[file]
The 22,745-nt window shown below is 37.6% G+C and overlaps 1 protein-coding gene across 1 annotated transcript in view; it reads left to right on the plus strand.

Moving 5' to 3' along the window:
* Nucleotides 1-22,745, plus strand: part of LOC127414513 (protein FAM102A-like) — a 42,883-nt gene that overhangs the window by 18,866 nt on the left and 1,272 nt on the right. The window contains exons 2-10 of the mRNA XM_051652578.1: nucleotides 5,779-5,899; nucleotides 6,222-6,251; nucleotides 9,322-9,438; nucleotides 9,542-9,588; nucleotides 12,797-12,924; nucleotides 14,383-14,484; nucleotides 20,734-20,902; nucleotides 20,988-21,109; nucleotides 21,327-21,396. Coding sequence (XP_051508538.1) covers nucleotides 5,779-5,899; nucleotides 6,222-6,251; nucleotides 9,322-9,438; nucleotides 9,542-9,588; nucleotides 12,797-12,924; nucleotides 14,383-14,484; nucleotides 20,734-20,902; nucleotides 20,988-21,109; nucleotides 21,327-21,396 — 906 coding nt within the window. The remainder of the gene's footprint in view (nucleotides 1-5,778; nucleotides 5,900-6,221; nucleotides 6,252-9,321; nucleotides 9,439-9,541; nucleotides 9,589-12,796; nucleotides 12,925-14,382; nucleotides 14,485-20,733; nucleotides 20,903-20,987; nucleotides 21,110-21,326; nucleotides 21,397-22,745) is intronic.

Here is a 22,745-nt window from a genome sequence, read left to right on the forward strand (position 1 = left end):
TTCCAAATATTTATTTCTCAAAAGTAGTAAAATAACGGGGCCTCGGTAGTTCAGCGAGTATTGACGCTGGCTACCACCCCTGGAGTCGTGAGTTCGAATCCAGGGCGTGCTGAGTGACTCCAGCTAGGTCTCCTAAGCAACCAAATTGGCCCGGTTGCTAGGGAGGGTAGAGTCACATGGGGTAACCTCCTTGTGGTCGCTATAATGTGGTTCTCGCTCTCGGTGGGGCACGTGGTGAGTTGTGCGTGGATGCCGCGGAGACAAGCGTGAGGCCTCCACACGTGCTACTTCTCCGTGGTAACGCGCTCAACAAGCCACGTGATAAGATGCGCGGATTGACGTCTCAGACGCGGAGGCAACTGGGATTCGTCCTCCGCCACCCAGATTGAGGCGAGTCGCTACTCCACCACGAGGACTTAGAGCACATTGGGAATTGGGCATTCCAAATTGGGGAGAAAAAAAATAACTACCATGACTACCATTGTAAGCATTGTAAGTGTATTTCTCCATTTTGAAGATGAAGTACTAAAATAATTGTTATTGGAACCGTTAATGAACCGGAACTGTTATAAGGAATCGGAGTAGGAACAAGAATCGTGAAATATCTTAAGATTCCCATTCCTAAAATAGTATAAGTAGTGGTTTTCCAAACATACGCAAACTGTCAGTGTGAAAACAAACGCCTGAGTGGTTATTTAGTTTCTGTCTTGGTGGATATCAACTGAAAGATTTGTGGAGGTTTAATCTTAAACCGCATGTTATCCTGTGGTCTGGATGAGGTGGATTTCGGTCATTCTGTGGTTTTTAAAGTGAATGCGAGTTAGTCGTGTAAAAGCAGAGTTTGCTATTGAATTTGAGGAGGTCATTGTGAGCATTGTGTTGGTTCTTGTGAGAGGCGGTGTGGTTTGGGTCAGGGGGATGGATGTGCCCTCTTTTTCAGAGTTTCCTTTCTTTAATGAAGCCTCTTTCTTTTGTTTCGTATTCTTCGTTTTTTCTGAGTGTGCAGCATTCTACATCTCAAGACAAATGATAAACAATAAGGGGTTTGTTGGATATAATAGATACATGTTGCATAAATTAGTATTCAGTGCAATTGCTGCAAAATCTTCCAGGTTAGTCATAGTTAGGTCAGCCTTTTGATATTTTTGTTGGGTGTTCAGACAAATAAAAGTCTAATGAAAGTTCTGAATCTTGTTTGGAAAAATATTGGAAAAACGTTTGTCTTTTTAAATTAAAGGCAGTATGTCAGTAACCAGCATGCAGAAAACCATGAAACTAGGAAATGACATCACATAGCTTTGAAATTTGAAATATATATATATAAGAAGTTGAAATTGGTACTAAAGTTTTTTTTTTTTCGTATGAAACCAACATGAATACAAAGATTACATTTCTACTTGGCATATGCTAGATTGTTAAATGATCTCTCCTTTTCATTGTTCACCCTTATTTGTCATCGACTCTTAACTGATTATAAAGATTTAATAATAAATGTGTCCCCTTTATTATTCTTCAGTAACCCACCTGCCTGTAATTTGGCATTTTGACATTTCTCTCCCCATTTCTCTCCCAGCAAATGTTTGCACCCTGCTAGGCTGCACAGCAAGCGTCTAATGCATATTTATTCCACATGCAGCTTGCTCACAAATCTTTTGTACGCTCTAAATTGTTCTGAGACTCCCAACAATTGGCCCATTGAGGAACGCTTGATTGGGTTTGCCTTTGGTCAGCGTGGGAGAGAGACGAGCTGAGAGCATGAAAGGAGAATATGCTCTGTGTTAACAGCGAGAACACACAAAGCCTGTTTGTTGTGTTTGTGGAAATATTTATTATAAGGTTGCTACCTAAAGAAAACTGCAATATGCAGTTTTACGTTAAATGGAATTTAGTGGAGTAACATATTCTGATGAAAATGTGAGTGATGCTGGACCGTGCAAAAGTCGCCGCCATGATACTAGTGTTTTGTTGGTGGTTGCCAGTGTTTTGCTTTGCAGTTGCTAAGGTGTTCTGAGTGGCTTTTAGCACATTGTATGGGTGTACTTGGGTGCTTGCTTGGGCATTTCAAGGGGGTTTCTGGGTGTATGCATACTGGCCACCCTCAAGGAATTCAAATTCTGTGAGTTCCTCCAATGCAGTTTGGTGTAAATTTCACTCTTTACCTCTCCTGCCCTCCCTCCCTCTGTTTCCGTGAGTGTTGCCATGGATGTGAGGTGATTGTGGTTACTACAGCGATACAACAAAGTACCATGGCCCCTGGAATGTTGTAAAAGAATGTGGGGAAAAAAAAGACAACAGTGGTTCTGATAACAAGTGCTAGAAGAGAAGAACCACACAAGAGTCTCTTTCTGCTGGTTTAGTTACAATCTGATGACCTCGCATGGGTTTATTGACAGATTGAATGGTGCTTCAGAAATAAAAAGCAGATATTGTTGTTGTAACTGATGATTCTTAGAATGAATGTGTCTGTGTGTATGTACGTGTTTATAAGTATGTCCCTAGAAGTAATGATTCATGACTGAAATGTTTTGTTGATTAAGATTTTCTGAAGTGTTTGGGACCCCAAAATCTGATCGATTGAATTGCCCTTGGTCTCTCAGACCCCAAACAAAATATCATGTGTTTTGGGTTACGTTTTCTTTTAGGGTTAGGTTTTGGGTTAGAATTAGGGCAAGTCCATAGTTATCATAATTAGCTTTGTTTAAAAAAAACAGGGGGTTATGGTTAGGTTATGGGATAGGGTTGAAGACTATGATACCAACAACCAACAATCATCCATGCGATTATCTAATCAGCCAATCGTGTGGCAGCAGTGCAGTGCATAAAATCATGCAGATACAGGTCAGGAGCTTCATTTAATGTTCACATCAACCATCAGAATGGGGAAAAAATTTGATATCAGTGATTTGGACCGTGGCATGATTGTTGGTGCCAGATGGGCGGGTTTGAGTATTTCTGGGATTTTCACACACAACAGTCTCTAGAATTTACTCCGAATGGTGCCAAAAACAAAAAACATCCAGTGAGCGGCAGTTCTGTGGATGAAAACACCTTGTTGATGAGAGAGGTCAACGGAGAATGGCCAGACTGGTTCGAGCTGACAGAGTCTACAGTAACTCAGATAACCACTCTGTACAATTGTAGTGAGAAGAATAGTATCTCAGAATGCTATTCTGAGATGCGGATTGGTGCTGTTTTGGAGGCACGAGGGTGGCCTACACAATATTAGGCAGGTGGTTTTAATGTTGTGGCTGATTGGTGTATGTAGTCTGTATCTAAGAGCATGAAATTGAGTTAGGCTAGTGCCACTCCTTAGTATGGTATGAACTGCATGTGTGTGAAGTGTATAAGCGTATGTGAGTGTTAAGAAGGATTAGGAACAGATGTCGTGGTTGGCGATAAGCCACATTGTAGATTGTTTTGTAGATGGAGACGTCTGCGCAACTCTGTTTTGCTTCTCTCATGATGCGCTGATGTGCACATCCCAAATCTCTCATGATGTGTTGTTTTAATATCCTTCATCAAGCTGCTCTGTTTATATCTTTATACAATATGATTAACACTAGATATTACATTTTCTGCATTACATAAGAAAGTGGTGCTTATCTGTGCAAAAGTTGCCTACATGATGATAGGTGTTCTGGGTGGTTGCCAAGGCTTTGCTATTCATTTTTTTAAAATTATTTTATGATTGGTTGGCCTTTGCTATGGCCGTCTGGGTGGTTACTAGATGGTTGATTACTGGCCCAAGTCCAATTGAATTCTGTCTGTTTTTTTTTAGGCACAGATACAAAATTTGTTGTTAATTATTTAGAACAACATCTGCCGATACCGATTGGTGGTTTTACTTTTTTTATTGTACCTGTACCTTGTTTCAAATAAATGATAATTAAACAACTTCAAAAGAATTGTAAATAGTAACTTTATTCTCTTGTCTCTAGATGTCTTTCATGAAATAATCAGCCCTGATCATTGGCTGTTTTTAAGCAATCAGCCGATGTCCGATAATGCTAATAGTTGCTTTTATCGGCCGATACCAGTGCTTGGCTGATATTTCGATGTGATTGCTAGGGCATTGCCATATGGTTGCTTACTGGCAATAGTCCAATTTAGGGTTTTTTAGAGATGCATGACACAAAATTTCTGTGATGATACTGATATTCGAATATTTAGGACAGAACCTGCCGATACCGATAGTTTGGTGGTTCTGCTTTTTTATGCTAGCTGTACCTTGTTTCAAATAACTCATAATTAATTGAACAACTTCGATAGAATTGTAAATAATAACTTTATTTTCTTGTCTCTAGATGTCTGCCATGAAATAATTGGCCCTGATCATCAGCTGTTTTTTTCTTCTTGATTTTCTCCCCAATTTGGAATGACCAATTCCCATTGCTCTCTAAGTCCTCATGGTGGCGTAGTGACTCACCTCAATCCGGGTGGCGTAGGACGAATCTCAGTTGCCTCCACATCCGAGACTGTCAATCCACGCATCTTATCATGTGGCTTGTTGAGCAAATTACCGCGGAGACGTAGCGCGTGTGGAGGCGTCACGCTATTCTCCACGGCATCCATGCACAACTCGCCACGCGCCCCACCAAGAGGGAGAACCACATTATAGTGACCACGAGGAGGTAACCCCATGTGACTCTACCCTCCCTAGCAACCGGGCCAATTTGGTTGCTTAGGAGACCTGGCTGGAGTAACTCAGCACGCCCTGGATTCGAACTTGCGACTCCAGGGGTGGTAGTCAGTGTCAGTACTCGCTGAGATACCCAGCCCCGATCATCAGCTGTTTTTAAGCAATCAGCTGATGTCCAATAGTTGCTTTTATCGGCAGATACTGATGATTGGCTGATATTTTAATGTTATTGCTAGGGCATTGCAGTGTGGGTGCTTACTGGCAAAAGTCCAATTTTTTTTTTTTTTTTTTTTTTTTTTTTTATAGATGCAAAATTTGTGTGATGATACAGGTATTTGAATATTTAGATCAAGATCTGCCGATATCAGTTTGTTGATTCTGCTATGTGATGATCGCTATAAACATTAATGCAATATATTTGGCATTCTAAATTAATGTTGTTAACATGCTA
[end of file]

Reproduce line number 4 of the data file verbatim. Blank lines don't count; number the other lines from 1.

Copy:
Here is a 22,745-nt window from a genome sequence, read left to right on the forward strand (position 1 = left end):